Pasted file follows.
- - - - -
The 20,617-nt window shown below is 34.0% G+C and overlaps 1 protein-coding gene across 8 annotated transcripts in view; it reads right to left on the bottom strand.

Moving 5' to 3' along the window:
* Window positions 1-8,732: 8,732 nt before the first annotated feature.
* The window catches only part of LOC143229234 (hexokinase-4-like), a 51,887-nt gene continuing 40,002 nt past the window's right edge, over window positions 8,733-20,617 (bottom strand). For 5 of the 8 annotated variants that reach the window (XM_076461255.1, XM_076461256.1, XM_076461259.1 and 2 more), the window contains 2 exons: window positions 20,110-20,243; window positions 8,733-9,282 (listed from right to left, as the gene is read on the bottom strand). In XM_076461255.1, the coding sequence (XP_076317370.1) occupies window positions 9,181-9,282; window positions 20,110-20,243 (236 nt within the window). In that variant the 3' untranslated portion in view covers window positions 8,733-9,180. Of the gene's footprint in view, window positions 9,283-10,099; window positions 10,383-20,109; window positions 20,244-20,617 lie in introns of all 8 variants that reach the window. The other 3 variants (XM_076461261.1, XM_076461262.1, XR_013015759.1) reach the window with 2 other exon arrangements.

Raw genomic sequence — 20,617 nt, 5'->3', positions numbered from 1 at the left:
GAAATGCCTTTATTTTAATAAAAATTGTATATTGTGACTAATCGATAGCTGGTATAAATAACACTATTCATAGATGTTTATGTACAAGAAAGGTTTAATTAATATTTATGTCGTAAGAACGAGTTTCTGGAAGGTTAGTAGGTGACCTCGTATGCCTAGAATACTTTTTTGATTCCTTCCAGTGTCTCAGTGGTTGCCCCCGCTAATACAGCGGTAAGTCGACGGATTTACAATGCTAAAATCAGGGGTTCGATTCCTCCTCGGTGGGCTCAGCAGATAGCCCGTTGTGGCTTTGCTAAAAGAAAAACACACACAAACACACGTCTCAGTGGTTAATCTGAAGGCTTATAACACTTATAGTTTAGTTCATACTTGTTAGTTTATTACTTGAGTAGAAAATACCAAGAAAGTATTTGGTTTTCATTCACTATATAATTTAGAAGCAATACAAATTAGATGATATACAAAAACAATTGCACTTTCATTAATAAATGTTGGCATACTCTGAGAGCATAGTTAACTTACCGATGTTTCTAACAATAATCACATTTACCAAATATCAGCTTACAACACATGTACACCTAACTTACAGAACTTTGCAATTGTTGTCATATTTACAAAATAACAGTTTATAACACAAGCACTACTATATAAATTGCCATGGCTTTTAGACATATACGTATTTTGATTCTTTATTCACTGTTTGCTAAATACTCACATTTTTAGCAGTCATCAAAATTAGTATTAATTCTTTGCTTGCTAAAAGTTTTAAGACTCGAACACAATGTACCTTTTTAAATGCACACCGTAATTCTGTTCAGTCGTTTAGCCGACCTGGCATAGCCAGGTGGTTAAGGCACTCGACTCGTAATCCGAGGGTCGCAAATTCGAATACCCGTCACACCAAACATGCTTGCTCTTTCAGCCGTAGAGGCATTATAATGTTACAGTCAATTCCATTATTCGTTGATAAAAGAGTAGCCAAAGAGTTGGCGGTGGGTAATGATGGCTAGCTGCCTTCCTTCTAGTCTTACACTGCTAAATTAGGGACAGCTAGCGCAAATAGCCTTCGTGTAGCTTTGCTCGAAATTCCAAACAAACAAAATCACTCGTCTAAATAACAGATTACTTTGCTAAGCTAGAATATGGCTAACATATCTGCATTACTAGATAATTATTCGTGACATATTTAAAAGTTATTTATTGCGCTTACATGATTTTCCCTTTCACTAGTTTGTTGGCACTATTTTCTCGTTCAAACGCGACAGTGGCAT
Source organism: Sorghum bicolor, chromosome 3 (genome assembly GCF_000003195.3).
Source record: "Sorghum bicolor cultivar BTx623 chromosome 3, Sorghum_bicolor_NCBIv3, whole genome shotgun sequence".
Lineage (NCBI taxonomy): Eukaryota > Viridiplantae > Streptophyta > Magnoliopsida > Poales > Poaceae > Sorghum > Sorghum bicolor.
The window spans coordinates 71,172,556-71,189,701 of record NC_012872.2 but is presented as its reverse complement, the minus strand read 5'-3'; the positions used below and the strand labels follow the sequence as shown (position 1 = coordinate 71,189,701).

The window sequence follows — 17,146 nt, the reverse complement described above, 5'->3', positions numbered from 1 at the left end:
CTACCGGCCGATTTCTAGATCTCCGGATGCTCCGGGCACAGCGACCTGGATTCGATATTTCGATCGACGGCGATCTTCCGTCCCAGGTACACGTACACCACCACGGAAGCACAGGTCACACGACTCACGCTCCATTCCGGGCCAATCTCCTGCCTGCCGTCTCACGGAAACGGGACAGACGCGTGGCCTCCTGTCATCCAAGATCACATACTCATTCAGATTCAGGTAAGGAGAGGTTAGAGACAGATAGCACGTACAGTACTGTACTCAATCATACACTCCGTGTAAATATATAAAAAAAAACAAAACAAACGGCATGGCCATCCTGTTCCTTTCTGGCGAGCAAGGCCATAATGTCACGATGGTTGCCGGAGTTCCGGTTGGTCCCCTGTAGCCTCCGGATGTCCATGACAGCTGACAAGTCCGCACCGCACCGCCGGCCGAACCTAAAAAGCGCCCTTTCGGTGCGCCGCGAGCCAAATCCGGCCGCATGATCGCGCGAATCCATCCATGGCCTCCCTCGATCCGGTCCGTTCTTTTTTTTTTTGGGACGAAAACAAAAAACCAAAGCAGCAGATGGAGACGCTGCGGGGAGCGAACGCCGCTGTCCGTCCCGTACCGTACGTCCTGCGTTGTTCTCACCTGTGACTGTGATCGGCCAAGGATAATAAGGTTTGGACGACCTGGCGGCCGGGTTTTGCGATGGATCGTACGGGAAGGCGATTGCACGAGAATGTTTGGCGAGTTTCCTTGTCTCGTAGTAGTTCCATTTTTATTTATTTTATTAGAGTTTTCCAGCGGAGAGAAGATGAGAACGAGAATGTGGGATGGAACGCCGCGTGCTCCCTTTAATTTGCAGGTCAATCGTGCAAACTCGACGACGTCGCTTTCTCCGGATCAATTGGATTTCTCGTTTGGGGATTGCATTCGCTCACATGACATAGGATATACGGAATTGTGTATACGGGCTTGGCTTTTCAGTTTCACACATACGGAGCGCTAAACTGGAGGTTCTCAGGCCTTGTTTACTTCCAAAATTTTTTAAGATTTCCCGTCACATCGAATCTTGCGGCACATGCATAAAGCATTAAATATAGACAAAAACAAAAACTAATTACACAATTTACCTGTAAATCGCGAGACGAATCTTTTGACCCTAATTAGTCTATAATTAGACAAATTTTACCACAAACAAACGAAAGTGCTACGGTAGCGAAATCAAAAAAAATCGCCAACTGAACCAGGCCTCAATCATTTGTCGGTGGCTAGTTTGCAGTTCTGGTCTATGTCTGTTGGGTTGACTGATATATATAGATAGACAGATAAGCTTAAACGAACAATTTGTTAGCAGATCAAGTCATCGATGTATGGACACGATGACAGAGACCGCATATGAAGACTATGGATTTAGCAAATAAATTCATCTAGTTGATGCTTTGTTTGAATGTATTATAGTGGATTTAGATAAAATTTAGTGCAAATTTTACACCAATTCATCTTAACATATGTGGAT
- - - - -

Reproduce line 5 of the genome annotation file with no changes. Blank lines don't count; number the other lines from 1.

Raw genomic sequence — 20,617 nt, 5'->3', positions numbered from 1 at the left: